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Virginia men's basketball team aims to end Georgia Tech’s red-hot home stretch

Virginia men's basketball team aims to end Georgia Tech’s red-hot home stretch


Georgia Tech guard Jordan Usher, second from left, reacts with teammates after scoring a basket against Virginia at John Paul Jones Arena.

The Virginia men’s basketball team walked out of McCamish Pavilion on Jan. 18, 2020, a winner. In the year since, no other ACC team has defeated Georgia Tech on its home floor.

On Wednesday night, No. 9 UVa (13-3, 9-1 ACC) returns to Atlanta with plans to defeat Georgia Tech (9-6, 5-4 ACC) and squash the Yellow Jackets’ 11-game ACC home winning streak. Josh Pastner’s team, which nearly beat UVa in Charlottesville on Jan. 23, is a perfect 5-0 against ACC teams at home this season with wins over North Carolina, Clemson and Florida State.

“Man, are they confident in their building, but I think a lot of it too is they have created a home atmosphere,” Notre Dame head coach Mike Brey said Monday. “No other place have we played where it’s loud and there’s a band, and it really helps their team.”

Even with attendance limitations due to COVID-19, the Yellow Jackets are benefiting from a home-court advantage. The program allows 1,200 fans per game, with students being given 75% of the ticket allotment. Georgia Tech’s band also appears at home contests.

ACC teams have thrived in their own buildings during this unusual season, with home teams winning 69.3% of ACC games. Boston College, which is 2-4 at home, is the only ACC team below .500 in home games this season.

UVa allows only 250 fans at its home games, and while the cheerleaders were in attendance last weekend, the vibe at John Paul Jones Arena this season is largely subdued. Despite few fans, Virginia is a perfect 8-0 at home this year.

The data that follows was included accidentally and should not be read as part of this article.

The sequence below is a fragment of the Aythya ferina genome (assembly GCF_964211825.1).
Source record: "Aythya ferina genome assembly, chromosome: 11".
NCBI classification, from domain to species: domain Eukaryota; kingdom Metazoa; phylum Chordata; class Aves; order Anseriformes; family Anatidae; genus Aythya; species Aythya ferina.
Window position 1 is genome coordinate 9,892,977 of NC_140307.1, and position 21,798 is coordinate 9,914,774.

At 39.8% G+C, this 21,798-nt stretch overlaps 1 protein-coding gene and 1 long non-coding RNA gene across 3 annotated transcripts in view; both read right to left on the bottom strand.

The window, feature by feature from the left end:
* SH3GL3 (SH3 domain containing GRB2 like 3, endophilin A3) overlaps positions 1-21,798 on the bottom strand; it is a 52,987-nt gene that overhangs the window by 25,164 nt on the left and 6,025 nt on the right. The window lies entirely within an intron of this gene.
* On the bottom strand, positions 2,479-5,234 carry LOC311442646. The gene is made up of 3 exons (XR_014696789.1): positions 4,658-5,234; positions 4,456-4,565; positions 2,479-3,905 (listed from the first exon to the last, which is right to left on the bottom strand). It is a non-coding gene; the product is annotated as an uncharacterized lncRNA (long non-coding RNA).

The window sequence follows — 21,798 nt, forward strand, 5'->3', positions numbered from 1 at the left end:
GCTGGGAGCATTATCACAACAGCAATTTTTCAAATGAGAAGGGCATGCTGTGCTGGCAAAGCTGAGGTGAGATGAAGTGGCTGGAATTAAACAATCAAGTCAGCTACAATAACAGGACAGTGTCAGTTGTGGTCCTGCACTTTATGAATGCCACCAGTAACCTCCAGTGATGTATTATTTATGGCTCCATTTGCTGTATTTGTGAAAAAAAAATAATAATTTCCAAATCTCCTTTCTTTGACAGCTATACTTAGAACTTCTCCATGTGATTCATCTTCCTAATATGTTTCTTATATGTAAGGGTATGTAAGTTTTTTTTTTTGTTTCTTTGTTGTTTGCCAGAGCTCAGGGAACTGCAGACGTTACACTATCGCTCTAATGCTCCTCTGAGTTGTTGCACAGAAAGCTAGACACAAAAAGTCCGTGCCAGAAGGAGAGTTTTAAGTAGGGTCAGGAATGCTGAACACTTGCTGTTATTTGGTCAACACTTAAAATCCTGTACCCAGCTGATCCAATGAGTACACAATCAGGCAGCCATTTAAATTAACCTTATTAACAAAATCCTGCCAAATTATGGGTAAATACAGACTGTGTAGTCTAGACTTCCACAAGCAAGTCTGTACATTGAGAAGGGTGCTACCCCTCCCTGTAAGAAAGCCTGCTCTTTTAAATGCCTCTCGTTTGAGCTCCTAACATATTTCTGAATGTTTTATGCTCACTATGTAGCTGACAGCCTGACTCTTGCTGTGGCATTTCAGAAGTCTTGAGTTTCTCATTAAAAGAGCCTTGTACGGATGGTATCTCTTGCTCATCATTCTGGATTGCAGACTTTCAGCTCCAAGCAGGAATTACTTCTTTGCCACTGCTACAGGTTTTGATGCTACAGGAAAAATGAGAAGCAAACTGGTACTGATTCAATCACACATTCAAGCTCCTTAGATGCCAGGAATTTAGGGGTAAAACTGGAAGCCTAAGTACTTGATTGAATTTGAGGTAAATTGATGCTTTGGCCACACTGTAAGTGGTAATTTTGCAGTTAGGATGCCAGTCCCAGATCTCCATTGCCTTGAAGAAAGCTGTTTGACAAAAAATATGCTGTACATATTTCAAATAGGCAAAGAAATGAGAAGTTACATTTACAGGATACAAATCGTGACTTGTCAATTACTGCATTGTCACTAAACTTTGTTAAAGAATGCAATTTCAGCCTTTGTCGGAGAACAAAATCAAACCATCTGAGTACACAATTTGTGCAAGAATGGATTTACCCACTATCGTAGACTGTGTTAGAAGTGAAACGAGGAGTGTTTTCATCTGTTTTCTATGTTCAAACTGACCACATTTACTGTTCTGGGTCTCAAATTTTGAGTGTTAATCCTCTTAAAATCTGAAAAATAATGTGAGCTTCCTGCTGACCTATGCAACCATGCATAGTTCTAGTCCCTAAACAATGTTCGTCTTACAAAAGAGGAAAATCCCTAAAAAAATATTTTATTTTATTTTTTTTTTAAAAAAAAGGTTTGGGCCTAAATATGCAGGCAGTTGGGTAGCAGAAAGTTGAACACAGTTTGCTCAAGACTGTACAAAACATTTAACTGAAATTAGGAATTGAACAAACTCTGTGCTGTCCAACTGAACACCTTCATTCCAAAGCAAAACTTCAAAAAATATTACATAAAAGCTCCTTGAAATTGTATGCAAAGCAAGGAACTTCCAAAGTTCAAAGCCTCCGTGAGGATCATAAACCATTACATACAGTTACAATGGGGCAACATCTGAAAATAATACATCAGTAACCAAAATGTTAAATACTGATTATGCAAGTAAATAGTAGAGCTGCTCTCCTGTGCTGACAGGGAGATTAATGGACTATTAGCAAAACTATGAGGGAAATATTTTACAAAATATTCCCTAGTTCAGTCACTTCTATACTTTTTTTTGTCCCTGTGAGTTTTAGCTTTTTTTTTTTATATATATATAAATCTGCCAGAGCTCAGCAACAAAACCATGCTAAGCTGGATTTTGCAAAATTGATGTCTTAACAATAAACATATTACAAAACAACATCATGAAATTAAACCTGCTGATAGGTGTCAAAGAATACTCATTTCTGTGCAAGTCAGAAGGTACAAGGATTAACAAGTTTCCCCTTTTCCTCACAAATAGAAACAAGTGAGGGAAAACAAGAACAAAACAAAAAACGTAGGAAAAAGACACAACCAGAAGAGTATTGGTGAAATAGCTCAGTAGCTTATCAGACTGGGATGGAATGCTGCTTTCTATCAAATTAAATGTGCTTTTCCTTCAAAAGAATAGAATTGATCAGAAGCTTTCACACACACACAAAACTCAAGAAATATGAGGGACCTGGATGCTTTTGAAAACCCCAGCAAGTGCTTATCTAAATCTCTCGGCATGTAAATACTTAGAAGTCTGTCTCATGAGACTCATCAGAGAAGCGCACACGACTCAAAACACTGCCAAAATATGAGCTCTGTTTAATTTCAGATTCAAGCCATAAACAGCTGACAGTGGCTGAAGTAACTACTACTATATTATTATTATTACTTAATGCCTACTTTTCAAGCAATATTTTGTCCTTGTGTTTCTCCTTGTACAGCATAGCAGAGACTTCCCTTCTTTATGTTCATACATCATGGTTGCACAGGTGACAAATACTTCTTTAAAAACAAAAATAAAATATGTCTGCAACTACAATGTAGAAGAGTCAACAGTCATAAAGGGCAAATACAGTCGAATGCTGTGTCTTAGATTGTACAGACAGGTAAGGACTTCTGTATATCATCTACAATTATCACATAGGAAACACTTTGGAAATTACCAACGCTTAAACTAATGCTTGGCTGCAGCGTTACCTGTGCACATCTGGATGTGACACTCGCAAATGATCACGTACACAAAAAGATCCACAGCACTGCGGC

The Yellow Jackets beat Notre Dame 82-80 at home on Saturday, keeping their home unbeaten streak alive. Brey even joked that after visiting Georgia Tech, he needs to talk to his athletic director about allowing a band into Notre Dame home games in March.

N.C. State head coach Kevin Keatts laughed Monday, saying he calls games with 1,000 fans or more this season “sellouts.”

“We’ve played in front of a few sellouts, and it does make a difference,” Keatts said.

For UVa, the Georgia Tech atmosphere most closely mirrors Clemson’s home environment. The Tigers welcomed 1,876 people and their band into Littlejohn Coliseum when the two teams met in January. Virginia handled that setting well, beating Clemson 85-50 in arguably the team’s best showing of the season.

“There was life in the arena,” Virginia coach Tony Bennett remarked after the win over Clemson.

Without an overly vocal or fiery on-court presence this season, UVa seemed to embrace the added energy in the building when facing Clemson. Virginia’s head coach expects a similar vibe in the arena Wednesday night against Georgia Tech.

“You’re fighting for atmosphere, energy, life, so yeah, it’s just the way the ball bounces,” Bennett said on his radio show. “Some states or counties allow fans or allow more people in than others, so I’m sure it’ll be a live atmosphere.”

Georgia Tech’s energetic crowd may help the team at home this season, but the Yellow Jackets enter the matchup with the Wahoos on an 11-game home ACC winning streak in large part due to their roster. Jose Alvarado leads the ACC in steals, and the guard is playing at an All-ACC level.

Alvarado scored 20 points on 7-of-12 shooting to go with eight assists and six steals when the teams first met this season in January. UVa won that matchup 64-62.

Michael Devoe and Bubba Parham add value at the guard spot alongside Alvarado, and Jordan Usher scored 19 points on the wing for Georgia Tech in the first meeting with Virginia.

In the post, Moses Wright is undersized for a center, but he held his own in the first meeting with UVa. He scored 13 points and blocked five shots in the Georgia Tech’s narrow defeat.

The Yellow Jackets nearly handed UVa its first home loss of the season, leading by as many as 11 points in the second half before losing the lead down the stretch as Sam Hauser and Jay Huff made jump shots.

“I don’t know if we faded,” Pastner said Monday. “I think Virginia hit some really tough shots. I think they’re really good. That’s what makes them so good. We’ll have to play our best game of the year if we’re gonna want to beat Virginia.”

Georgia Tech needs a good showing to defeat Virginia. Fortunately for the Yellow Jackets, they’ll play the reigning national champions in front of a “sellout” crowd Wednesday night.

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